The chance of surviving an overdose, like that of surviving a heart attack, depends greatly on how fast one receives medical assistance. Multiple studies show that most deaths actually occur one to three hours after the victim has initially ingested or injected drugs. The time that elapses before an overdose becomes a fatality presents a vital opportunity to intervene and seek medical help. The best way to encourage overdose witnesses to seek medical help is to exempt them from arrest, an approach often referred to as 911 Good Samaritan immunity laws.

Heroin is manufactured from opium poppies cultivated in four primary source areas: South America, Southeast and Southwest Asia, and Mexico. Although Afghanistan produces the majority of the world's heroin, South American heroin has become the most prevalent type available in the U.S., particularly in the Northeast, South and Midwest. The particular form known as "black tar" from Mexico, a less pure form of heroin, is more commonly found in the western and southwestern United States. This heroin may be sticky like roofing tar or hard like coal, with its color varying from dark brown to black.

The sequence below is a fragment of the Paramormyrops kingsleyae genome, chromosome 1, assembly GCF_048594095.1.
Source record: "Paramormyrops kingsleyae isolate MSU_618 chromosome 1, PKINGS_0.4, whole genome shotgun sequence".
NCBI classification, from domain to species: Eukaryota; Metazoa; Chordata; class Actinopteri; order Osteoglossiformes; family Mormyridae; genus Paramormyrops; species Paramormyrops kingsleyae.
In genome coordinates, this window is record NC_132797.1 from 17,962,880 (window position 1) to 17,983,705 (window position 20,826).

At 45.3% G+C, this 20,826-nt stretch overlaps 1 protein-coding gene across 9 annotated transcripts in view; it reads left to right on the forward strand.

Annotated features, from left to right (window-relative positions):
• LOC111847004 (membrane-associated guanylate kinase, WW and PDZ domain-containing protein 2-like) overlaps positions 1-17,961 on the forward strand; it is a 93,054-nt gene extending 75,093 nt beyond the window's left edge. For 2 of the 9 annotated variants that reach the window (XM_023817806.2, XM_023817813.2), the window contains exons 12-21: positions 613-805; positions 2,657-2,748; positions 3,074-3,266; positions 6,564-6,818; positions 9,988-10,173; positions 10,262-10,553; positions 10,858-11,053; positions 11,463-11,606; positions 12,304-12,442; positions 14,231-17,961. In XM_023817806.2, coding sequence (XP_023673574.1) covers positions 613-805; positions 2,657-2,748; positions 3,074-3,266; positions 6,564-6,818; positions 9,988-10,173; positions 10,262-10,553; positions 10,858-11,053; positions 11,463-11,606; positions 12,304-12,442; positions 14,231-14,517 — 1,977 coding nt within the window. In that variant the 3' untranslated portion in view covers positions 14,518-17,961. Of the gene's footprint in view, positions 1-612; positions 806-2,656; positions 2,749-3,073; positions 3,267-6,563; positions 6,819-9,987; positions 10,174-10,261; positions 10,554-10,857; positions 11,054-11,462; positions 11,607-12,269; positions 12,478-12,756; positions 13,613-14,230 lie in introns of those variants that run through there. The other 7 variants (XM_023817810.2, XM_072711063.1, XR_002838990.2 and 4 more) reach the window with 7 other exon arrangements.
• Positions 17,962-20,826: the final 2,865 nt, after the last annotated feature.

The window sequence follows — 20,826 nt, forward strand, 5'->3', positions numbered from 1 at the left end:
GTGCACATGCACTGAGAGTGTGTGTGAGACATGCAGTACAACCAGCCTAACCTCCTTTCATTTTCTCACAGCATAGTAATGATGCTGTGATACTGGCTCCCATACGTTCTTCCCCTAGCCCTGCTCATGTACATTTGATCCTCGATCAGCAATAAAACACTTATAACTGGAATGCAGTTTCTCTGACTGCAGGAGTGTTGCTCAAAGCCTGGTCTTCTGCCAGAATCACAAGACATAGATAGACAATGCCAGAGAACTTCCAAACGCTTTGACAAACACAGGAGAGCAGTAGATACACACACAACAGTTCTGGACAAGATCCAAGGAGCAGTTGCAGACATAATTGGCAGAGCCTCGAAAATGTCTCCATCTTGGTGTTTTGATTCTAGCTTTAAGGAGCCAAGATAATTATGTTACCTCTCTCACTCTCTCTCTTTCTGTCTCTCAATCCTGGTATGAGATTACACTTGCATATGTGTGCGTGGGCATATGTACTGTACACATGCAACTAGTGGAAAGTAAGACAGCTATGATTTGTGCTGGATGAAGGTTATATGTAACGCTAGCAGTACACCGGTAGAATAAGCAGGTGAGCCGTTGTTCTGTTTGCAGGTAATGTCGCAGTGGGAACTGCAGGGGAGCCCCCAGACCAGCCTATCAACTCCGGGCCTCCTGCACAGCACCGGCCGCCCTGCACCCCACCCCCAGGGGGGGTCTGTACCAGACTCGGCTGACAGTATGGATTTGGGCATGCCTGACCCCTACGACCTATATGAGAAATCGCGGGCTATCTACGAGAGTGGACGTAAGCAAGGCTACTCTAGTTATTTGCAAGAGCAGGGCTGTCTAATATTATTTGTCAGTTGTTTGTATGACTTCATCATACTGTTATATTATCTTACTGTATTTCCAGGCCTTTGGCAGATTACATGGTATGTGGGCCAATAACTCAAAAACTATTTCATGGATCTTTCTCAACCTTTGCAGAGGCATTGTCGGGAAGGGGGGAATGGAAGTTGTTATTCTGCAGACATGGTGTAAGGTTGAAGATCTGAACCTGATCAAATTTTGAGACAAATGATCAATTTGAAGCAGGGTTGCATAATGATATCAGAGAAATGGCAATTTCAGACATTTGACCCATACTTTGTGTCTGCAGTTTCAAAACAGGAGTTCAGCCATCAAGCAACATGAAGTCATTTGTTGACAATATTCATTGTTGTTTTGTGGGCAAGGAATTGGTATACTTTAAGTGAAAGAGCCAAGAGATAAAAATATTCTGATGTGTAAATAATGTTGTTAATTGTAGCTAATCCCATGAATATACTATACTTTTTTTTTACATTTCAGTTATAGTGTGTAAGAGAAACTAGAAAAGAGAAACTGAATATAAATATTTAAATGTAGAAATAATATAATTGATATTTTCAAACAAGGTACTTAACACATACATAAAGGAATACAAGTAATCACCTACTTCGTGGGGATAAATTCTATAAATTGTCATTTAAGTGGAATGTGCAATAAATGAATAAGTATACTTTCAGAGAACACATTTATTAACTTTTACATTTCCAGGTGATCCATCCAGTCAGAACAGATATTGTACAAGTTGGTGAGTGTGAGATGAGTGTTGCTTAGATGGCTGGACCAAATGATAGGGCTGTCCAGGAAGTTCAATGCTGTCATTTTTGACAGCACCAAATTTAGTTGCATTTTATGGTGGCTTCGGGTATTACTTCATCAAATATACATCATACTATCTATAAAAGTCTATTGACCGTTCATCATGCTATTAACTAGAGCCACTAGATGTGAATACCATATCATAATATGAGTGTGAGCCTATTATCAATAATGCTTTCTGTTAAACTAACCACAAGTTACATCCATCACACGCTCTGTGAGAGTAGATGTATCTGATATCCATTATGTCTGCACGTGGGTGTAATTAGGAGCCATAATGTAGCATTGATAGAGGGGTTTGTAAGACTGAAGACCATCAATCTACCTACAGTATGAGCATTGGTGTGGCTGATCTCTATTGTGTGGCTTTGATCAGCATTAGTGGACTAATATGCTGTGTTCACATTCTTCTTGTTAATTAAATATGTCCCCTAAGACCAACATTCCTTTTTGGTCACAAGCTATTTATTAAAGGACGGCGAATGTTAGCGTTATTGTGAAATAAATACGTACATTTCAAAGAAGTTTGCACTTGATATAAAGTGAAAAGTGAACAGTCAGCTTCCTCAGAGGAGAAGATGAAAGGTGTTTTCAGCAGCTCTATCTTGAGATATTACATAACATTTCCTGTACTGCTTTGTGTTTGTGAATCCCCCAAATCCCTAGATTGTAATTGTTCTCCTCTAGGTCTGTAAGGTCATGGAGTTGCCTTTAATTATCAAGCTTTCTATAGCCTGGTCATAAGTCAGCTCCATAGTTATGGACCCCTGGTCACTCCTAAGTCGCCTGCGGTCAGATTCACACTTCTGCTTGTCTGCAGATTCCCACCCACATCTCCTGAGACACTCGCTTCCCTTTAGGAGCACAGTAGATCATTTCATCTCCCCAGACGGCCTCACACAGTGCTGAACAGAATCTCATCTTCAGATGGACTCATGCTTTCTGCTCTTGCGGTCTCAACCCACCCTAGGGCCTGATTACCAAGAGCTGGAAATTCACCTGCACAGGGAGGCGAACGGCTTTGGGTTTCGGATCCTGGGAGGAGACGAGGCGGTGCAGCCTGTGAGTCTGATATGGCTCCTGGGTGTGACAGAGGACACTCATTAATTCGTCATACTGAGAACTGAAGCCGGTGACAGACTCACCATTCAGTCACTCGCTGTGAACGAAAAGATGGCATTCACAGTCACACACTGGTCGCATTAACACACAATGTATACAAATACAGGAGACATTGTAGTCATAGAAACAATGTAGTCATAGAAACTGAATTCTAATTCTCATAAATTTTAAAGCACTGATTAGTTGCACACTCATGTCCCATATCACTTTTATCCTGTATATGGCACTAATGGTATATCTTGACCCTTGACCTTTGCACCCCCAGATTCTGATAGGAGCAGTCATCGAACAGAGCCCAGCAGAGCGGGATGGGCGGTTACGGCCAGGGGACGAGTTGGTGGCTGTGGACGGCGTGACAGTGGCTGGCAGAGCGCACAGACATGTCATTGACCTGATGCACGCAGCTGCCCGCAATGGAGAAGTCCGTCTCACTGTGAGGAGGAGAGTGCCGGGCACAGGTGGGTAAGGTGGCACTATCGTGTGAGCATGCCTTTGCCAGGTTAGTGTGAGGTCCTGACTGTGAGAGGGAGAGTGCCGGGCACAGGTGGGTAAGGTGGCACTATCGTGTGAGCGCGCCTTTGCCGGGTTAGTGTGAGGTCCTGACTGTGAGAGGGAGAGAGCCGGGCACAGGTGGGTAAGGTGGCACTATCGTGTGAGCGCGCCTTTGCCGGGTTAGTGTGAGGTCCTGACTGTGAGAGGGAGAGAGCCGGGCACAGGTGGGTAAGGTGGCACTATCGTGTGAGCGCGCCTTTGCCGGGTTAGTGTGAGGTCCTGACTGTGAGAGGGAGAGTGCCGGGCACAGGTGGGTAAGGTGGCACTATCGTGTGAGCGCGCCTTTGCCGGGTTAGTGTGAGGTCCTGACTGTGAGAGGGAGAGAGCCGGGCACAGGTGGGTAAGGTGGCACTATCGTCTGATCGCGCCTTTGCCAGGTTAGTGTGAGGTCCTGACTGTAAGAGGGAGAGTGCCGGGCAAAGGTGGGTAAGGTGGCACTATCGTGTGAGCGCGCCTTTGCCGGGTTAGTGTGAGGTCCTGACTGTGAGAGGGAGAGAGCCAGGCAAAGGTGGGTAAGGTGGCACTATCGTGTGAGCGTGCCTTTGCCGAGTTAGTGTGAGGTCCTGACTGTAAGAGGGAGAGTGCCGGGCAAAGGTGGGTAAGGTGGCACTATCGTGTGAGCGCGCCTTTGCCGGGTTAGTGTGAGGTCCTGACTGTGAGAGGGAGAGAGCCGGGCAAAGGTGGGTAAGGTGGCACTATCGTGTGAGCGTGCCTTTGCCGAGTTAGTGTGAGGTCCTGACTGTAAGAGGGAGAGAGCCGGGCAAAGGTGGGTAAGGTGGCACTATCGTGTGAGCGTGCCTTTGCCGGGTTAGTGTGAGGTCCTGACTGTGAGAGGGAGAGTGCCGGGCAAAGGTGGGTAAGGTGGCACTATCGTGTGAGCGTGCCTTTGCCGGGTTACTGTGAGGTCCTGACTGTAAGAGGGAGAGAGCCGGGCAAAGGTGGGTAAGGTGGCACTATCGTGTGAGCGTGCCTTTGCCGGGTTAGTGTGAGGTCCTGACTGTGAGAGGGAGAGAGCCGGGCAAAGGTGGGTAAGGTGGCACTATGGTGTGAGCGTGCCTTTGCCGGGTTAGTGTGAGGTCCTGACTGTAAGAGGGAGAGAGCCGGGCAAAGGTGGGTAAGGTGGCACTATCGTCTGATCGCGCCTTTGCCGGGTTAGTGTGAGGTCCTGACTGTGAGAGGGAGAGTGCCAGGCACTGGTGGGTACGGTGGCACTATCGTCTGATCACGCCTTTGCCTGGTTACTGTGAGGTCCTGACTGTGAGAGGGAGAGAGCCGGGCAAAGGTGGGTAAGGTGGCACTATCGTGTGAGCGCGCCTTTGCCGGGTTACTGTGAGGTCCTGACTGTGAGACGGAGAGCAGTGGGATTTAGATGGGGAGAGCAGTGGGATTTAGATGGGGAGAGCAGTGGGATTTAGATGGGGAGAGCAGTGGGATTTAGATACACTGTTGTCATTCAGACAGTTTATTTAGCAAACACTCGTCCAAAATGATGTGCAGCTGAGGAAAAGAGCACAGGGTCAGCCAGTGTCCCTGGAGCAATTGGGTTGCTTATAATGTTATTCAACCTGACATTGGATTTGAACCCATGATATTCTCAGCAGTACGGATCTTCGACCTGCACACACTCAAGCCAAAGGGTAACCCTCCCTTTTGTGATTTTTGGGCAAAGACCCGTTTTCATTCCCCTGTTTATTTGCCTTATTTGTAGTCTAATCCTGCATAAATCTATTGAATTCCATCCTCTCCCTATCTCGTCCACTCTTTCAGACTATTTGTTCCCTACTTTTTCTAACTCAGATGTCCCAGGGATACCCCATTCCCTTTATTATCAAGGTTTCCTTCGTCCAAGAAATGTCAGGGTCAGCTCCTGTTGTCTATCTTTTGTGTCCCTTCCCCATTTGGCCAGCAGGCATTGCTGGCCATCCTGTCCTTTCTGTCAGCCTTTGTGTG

Street heroin is rarely pure and may range from a white to dark brown powder of varying consistency. Such differences typically reflect the impurities remaining from the manufacturing process and/or the presence of additional substances. These "cuts" are often sugar, starch, powdered milk and occasionally other drugs, which are added to provide filler.

Heroin can be sniffed, smoked or injected. Mexican black tar heroin, however, is usually injected (once dissolved) or smoked because of its consistency. Like other opiates, heroin is a sedative drug that slows body functioning. People who use it describe a feeling of warmth, relaxation and detachment, with a lessening sense of anxiety. Due to its analgesic qualities, physical and emotional aches and pains are diminished. These effects appear quickly and can last for several hours, depending on the amount of heroin taken and the route of administration. Initial use can result in nausea and vomiting, but these reactions fade with regular use.

People who use heroin regularly are likely to develop a physical dependence. Withdrawal symptoms (“cold turkey”) may begin within 6 to 24 hours of discontinuation of the drug; however, this time frame can fluctuate with the degree of tolerance as well as the amount of the last consumed dose. Symptoms may include sweating, anxiety, depression, chills, severe muscle aches, nausea, diarrhea, cramps and fever.